By: Robert Bishop
Back again, and the Los Angeles Chargers are quickly emerging as the winners of the early days of the NFL offseason. After retaining wide receiver Mike Williams and acquiring edge defender Khalil Mack via trade last week, the Chargers signed cornerback J.C. Jackson to a five-year deal. Jackson was far and away the best cornerback available in free agency, and he’ll join a secondary that already featured superstar safety Derwin James. The Chargers narrowly missed out on the playoffs last season, but L.A. is going all-in on ensuring a deep postseason run in 2022.
While there’s no arguing that the Chargers landing Jackson at a market-level deal was a great move, Tampa Bay retaining cornerback Carlton Davis on a new three-year deal worth $45 million is possibly an even better signing given the bargain rate. Davis has emerged as one of the best zone-coverage cornerbacks in the NFL, and with much of Tampa Bay’s secondary in question, the Bucs keeping Davis at a below-market rate is a massive win for the franchise.
Baltimore’s secondary was a weak link for the Ravens in 2021, albeit primarily due to injuries. A return to health would already be a massive improvement, but the Ravens ensured an upgrade to the team’s talent level, signing safety Marcus Williams to a five-year deal. Williams has emerged as one of the NFL’s best safeties over the past few seasons. After finishing 2021 as one of the worst teams in the NFL at defending the pass, Baltimore’s defense is shaping up to be a force in 2022 once again.
One of the main reasons Baltimore’s struggles to defend the pass doomed the team to a non-playoff finish was the wealth of excellent quarterbacks in the AFC. Baltimore will be competing against Joe Burrow and the Bengals for supremacy in the division within the AFC North. Unfortunately for the Ravens, Baltimore wasn’t the only contender addressing a prominent area of concern. Cincinnati’s struggles along the offensive line were well documented during the team’s march to the Super Bowl. During the opening hours of free agency, the Bengals ensured a much better performance in the trenches in 2022.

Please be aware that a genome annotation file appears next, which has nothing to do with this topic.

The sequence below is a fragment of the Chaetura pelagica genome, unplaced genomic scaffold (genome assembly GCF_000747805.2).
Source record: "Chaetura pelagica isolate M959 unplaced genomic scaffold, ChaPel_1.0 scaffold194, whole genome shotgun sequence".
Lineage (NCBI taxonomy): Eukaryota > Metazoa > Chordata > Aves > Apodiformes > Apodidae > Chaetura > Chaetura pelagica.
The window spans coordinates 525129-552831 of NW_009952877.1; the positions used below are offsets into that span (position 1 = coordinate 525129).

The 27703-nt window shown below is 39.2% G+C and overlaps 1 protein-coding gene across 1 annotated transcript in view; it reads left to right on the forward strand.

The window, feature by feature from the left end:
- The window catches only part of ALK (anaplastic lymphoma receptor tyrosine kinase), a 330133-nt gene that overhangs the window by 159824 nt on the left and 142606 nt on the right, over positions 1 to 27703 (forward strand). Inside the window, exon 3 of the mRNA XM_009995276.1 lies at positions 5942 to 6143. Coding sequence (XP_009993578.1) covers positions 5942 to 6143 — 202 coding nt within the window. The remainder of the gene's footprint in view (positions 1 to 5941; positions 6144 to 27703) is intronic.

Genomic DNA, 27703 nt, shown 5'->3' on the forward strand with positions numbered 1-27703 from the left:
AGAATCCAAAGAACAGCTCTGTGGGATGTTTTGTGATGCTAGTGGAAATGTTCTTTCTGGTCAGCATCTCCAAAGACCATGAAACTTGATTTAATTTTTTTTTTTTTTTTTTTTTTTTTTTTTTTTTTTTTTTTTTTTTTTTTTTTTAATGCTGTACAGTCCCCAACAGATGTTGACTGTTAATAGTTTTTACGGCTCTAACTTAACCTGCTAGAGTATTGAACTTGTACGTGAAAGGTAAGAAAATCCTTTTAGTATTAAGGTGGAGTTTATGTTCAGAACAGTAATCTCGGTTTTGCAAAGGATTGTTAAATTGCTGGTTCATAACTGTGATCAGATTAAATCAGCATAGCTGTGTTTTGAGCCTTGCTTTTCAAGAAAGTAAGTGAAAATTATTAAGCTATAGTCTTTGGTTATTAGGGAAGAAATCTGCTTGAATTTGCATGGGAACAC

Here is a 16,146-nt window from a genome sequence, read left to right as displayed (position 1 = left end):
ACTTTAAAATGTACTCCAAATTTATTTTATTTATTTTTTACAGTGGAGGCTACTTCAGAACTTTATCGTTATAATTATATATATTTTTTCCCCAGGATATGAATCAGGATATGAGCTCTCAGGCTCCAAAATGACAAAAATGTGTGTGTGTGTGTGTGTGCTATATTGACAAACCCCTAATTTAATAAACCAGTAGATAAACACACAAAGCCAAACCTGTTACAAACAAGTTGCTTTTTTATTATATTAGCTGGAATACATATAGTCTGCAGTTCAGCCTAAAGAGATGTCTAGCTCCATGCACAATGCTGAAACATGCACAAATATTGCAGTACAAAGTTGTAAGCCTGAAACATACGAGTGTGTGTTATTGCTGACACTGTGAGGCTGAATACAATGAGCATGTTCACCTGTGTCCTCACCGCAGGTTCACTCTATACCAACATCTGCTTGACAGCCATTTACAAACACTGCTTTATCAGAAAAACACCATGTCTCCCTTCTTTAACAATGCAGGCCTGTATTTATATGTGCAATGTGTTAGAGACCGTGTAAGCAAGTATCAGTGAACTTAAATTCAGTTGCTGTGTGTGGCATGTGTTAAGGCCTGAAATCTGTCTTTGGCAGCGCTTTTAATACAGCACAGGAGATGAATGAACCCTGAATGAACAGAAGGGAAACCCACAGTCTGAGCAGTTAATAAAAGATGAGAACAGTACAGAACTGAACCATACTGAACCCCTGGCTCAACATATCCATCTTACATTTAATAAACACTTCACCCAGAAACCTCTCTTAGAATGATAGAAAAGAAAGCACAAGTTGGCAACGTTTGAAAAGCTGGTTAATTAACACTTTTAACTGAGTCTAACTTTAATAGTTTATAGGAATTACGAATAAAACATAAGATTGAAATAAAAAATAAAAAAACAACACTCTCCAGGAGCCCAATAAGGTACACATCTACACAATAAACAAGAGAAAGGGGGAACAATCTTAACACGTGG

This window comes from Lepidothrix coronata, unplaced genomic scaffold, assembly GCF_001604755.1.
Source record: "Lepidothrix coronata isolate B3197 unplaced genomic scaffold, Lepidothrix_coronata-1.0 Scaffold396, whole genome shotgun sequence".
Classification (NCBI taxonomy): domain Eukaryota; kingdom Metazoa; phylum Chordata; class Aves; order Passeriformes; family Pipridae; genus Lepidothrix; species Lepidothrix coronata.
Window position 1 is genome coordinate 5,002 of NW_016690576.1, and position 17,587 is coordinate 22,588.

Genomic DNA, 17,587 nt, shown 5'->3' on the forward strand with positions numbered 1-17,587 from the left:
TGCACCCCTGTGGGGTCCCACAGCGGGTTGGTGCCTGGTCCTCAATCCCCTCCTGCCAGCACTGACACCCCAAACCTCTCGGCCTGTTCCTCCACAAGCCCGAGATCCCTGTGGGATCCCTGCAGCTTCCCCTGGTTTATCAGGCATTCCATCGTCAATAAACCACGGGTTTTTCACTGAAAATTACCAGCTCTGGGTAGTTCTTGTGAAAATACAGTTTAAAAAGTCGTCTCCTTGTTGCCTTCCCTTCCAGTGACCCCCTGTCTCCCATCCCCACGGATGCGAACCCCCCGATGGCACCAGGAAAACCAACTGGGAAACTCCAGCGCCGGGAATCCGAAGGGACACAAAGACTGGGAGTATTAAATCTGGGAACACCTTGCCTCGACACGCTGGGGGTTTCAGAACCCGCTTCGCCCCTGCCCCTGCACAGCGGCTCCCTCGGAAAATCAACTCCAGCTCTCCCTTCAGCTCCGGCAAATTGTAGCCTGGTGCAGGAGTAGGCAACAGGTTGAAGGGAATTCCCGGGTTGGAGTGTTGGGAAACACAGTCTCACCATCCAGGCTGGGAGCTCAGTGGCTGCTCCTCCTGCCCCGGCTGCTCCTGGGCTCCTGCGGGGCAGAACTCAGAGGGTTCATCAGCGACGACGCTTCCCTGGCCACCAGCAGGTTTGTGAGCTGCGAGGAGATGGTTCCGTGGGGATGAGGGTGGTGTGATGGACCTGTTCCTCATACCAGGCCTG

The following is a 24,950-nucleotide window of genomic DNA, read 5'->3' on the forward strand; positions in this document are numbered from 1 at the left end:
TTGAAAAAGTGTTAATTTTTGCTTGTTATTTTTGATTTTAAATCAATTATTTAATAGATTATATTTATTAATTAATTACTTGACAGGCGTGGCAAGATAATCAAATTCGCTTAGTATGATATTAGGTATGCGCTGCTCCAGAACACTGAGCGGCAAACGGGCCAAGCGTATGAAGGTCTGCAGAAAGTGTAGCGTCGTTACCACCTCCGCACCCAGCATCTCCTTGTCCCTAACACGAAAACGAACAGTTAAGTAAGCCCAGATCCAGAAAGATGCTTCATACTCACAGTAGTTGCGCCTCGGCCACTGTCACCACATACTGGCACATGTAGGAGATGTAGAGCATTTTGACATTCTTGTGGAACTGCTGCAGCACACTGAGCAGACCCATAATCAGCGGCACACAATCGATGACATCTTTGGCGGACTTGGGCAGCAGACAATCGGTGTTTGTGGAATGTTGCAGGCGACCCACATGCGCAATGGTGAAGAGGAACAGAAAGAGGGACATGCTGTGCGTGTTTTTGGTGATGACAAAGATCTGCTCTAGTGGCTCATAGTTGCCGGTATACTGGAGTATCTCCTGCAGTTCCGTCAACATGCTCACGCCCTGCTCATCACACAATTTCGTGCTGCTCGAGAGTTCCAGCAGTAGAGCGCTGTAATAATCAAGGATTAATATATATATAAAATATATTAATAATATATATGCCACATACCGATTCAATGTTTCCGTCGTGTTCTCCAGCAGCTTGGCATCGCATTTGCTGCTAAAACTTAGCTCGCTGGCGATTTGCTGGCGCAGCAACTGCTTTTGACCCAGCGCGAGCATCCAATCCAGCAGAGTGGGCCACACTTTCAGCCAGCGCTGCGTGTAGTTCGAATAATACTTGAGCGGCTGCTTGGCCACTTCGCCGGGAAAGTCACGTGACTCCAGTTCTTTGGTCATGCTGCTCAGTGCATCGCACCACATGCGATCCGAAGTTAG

Cincinnati added right guard Alex Kappa, formerly of the Buccaneers, and center/guard Ted Karras, formerly of the Patriots. The duo offers an immediate upgrade to Cincinnati’s offensive line, with Karras’s versatility and experience at all three interior spots along the line being an overlooked aspect of his value. Third-year tackle Jonah Williams will anchor the left side of the line again, with Kappa and Karras now line up as excellent complementary pieces. The Bengals likely aren’t done adding potential contributors to protect Burrow.
As bad as Cincinnati’s offensive line was in 2021, the Bengals’ unit made Miami’s look like a collection of All-Pros. The Dolphins were historically bad in the trenches, making the franchise’s top priority to add competent and reliable players to its protection for the offseason. The Dolphins did just that by landing guard Connor Williams on a two-year deal. There’s still plenty of work to be done for Miami—indeed, the team was essentially starting from scratch—but Williams is an excellent start to rebuilding the line.
Meanwhile, there are the Jacksonville Jaguars. Flush with cap space, the Jaguars. Initially, the Jaguars made headlines by nabbing Brandon Scherff, the best interior lineman on the open market, to a massive deal that makes him the highest-paid player at his position in the league. Durability concerns aside, at least Scherff is a proven star-level contributor. Jacksonville also signed run-stuffing defensive lineman Folorunso Fatukasi, a proven, young player that will offer an immediate upgrade to a defense that has to face the likes of Derrick Henry and Jonathan Taylor twice a year. Again, a justifiable move. And that is where things went off the rails for the Jaguars.
Next, Jacksonville committed a whopping $45 million to linebacker Foyesade Oluokun, a solid but uninspiring player without a history of elite play at a position of low value. However, it was an excellent move compared to the team’s follow-up signings. To add to Trevor Lawrence’s stable of playmakers, Jacksonville signed receivers Christian Kirk and Zay Jones. Fine. However, the team committed $72 million to Kirk, a massive price tag for a receiver without superstar production, while Jones received a three-year deal worth $24 million. Even if Oluokun, Kirk, and Jones evolve into superstars, Jacksonville misread the market and grossly overpaid to secure their services, making all three signings impossible to justify.